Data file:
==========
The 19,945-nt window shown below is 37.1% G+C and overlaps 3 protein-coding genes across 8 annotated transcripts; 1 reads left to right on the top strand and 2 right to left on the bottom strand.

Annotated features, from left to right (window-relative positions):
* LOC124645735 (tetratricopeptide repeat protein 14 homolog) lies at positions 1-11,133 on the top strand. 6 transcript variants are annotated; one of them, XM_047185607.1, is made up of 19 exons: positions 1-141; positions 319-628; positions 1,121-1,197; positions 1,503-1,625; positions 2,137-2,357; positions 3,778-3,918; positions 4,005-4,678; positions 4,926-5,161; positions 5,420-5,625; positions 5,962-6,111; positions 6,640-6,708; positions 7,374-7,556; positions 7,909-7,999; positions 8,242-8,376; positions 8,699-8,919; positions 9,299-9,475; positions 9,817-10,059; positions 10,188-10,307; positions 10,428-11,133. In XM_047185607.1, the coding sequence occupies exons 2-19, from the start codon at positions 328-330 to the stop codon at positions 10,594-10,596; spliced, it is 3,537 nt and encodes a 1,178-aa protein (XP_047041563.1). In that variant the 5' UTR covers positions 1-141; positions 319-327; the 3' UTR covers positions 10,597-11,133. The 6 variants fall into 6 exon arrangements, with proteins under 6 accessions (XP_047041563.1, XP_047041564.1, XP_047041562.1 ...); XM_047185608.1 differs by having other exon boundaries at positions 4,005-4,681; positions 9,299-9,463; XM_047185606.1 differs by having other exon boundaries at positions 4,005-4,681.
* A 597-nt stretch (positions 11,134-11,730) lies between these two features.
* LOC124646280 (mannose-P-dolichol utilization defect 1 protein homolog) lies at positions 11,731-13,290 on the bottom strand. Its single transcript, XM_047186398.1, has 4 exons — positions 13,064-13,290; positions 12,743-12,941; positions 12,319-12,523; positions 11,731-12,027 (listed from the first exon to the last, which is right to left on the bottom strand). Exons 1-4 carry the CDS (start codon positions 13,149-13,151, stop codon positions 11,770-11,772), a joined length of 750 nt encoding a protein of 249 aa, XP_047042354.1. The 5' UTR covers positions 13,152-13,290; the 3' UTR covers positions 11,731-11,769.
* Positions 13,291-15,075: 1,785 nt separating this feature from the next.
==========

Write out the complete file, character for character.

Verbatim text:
The 19,945-nt window shown below is 37.1% G+C and overlaps 3 protein-coding genes across 8 annotated transcripts; 1 reads left to right on the top strand and 2 right to left on the bottom strand.

Annotated features, from left to right (window-relative positions):
* LOC124645735 (tetratricopeptide repeat protein 14 homolog) lies at positions 1-11,133 on the top strand. 6 transcript variants are annotated; one of them, XM_047185607.1, is made up of 19 exons: positions 1-141; positions 319-628; positions 1,121-1,197; positions 1,503-1,625; positions 2,137-2,357; positions 3,778-3,918; positions 4,005-4,678; positions 4,926-5,161; positions 5,420-5,625; positions 5,962-6,111; positions 6,640-6,708; positions 7,374-7,556; positions 7,909-7,999; positions 8,242-8,376; positions 8,699-8,919; positions 9,299-9,475; positions 9,817-10,059; positions 10,188-10,307; positions 10,428-11,133. In XM_047185607.1, the coding sequence occupies exons 2-19, from the start codon at positions 328-330 to the stop codon at positions 10,594-10,596; spliced, it is 3,537 nt and encodes a 1,178-aa protein (XP_047041563.1). In that variant the 5' UTR covers positions 1-141; positions 319-327; the 3' UTR covers positions 10,597-11,133. The 6 variants fall into 6 exon arrangements, with proteins under 6 accessions (XP_047041563.1, XP_047041564.1, XP_047041562.1 ...); XM_047185608.1 differs by having other exon boundaries at positions 4,005-4,681; positions 9,299-9,463; XM_047185606.1 differs by having other exon boundaries at positions 4,005-4,681.
* A 597-nt stretch (positions 11,134-11,730) lies between these two features.
* LOC124646280 (mannose-P-dolichol utilization defect 1 protein homolog) lies at positions 11,731-13,290 on the bottom strand. Its single transcript, XM_047186398.1, has 4 exons — positions 13,064-13,290; positions 12,743-12,941; positions 12,319-12,523; positions 11,731-12,027 (listed from the first exon to the last, which is right to left on the bottom strand). Exons 1-4 carry the CDS (start codon positions 13,149-13,151, stop codon positions 11,770-11,772), a joined length of 750 nt encoding a protein of 249 aa, XP_047042354.1. The 5' UTR covers positions 13,152-13,290; the 3' UTR covers positions 11,731-11,769.
* Positions 13,291-15,075: 1,785 nt separating this feature from the next.